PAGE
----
But additionally:
There is somewhat of a rift between what is called 'virus' and what is called 'adware' which oddly enough goes all the way back to the rift between virus software and trojan hunting software... Back in the day, trojan hunters were better at ripping adware than their virus software counterparts. These privacy stealers, or spyware are descendant from the adware, which are in turn descendant from trojans, roughly speaking.

So, like in kind, adware protection software, such as Malwarebytes, Spybot Search and Destroy, SuperAntiSpyware, and others, often have an edge over antivirus based software in the methods they use, and offer a more aggressive means against adware, which includes a very aggressive routine against Browser vectors.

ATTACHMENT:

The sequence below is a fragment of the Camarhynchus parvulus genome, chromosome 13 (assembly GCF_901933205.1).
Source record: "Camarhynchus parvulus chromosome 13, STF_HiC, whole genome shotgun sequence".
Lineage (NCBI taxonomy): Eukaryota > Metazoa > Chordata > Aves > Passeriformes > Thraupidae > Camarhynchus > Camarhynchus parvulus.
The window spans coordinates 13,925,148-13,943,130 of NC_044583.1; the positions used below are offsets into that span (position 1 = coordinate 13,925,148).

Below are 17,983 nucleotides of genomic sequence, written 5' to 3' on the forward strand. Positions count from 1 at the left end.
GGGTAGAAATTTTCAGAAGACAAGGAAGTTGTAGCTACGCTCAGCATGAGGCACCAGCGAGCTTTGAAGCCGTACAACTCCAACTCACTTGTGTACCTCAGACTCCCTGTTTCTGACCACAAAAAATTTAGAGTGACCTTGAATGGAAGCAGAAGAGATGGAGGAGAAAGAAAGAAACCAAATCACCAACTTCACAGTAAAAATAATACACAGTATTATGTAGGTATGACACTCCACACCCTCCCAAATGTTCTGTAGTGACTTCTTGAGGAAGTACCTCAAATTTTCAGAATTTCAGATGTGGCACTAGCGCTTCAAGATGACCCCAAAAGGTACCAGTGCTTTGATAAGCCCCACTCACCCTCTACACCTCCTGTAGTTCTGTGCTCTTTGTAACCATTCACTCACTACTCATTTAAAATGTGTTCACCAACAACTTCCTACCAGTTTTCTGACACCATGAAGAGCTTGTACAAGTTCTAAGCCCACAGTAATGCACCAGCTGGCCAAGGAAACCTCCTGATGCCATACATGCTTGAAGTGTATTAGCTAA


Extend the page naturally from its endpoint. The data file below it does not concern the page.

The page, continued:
I have always maintained that a good antivirus should be backed up with a good anti-spyware (anti-adware) software. Now, that anti-spyware does not need to be running all the time, and on my boxen, they don't. I use Malwarebytes primarily, and it is set up to only run manually, with none of the bells and whistles otherwise engaged.

In part that is because any antivirus will do a fair job anyway, and you are only looking for a pinch-hitter... And in part, it is to keep my manual hands involved in this very important aspect of computing... And lastly in part, because the performance hit from running yet another background scanner would piss me off.

So I just make it a point to schedule a time for a nice cup of tea, supervising manual scans on all my hardware every couple weeks, and leave the realtime scanners off (other than antivirus which runs all the time).